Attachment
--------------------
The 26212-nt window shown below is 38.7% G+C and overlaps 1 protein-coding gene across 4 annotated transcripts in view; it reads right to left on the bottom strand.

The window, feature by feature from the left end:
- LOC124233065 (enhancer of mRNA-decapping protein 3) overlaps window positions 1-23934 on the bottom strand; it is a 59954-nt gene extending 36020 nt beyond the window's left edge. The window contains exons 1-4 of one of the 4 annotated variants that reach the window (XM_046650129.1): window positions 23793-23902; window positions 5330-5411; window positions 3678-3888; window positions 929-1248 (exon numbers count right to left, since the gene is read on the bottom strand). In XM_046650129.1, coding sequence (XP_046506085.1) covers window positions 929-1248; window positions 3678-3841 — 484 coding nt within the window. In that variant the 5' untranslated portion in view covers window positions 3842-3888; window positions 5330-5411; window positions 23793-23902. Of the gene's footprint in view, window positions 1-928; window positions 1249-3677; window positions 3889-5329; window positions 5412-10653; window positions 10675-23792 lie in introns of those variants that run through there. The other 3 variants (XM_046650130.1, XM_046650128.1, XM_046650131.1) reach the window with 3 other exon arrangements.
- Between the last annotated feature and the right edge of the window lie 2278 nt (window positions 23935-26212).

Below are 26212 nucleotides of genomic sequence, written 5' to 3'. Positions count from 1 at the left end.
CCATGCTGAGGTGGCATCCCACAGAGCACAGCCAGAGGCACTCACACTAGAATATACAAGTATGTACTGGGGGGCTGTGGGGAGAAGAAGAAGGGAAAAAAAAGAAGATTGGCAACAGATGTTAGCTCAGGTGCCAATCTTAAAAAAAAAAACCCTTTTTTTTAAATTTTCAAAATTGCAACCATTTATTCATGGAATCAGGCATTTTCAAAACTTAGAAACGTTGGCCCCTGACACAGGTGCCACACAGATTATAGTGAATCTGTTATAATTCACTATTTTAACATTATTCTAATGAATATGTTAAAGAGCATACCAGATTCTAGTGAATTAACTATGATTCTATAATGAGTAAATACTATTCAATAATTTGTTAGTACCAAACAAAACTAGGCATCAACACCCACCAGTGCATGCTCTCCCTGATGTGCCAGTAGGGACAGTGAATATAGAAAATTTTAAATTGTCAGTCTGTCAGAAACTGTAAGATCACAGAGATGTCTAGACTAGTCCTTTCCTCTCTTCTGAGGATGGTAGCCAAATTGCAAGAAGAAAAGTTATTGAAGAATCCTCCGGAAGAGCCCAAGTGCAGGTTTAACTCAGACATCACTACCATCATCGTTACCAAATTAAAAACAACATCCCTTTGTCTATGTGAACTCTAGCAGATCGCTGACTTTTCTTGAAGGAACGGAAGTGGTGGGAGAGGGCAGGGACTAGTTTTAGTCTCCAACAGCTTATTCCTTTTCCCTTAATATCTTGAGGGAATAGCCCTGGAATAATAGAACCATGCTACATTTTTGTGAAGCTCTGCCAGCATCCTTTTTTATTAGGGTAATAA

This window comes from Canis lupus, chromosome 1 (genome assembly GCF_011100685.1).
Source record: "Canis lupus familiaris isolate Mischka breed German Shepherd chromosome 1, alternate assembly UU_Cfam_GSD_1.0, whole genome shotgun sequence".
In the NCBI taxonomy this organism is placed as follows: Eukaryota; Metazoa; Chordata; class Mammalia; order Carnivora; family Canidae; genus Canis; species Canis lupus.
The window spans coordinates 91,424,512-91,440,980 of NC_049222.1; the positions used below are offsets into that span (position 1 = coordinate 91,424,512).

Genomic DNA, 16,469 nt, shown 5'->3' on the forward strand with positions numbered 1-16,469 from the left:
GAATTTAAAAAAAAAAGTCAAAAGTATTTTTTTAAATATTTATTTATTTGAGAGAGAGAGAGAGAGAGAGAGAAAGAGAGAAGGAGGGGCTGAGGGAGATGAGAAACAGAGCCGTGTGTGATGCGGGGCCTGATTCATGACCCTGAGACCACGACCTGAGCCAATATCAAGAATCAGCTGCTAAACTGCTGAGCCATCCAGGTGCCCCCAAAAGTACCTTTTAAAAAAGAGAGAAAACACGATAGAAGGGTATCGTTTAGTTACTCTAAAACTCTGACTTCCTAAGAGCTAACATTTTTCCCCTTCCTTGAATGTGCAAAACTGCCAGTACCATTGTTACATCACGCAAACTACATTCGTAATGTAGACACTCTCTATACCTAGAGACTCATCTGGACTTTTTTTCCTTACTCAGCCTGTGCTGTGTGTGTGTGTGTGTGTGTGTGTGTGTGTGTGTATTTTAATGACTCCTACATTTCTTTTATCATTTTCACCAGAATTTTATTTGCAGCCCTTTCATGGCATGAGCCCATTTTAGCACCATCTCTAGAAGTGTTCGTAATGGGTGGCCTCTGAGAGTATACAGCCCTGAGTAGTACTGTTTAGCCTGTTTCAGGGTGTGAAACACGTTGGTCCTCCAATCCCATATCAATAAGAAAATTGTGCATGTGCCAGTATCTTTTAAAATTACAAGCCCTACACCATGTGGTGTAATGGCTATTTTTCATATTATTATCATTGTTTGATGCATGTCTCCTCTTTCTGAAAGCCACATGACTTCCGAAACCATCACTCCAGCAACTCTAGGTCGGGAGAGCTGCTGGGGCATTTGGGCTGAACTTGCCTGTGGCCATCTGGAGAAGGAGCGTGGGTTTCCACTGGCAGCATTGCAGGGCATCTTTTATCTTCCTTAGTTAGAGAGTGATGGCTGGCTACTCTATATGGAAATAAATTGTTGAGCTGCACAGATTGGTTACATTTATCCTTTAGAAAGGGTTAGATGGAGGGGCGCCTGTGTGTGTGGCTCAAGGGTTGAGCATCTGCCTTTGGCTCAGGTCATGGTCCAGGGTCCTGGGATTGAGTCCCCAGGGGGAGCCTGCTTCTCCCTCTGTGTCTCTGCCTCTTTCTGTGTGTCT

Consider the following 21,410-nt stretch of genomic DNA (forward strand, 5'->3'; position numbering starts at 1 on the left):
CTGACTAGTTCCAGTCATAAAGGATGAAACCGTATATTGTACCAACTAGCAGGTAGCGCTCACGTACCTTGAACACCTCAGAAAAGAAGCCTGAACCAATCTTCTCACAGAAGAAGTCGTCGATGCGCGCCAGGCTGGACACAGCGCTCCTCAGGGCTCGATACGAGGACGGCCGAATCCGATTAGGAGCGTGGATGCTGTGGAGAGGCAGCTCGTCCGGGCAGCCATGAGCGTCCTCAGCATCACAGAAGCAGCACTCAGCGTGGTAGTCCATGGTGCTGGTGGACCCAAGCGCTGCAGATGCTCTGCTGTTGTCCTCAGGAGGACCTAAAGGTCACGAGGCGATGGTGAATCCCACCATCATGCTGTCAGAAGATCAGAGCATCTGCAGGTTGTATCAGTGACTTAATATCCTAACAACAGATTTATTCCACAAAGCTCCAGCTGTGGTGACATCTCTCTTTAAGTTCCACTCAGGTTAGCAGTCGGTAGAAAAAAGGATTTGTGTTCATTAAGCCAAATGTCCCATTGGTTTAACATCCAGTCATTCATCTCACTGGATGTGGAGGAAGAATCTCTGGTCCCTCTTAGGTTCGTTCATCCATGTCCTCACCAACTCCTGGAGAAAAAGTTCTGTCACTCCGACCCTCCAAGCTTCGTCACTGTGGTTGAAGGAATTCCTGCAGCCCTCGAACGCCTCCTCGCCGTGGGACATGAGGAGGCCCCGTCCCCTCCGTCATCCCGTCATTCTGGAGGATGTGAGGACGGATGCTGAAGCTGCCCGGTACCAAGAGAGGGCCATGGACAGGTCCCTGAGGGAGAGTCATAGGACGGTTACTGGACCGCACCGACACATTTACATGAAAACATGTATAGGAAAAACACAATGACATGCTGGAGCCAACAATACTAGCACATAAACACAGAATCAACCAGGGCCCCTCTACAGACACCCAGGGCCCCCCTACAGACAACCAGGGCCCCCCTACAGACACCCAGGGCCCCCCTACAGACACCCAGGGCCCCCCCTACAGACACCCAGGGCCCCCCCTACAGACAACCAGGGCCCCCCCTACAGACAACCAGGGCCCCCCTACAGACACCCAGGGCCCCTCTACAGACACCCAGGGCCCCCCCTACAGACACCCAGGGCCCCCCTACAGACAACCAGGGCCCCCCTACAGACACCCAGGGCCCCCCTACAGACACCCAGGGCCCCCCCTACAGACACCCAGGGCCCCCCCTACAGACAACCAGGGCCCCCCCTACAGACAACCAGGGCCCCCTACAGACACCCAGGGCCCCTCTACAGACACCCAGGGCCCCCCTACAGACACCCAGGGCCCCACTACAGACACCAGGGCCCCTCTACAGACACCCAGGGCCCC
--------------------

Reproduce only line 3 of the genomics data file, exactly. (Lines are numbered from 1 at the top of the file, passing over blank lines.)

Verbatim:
- LOC124233065 (enhancer of mRNA-decapping protein 3) overlaps window positions 1-23934 on the bottom strand; it is a 59954-nt gene extending 36020 nt beyond the window's left edge. The window contains exons 1-4 of one of the 4 annotated variants that reach the window (XM_046650129.1): window positions 23793-23902; window positions 5330-5411; window positions 3678-3888; window positions 929-1248 (exon numbers count right to left, since the gene is read on the bottom strand). In XM_046650129.1, coding sequence (XP_046506085.1) covers window positions 929-1248; window positions 3678-3841 — 484 coding nt within the window. In that variant the 5' untranslated portion in view covers window positions 3842-3888; window positions 5330-5411; window positions 23793-23902. Of the gene's footprint in view, window positions 1-928; window positions 1249-3677; window positions 3889-5329; window positions 5412-10653; window positions 10675-23792 lie in introns of those variants that run through there. The other 3 variants (XM_046650130.1, XM_046650128.1, XM_046650131.1) reach the window with 3 other exon arrangements.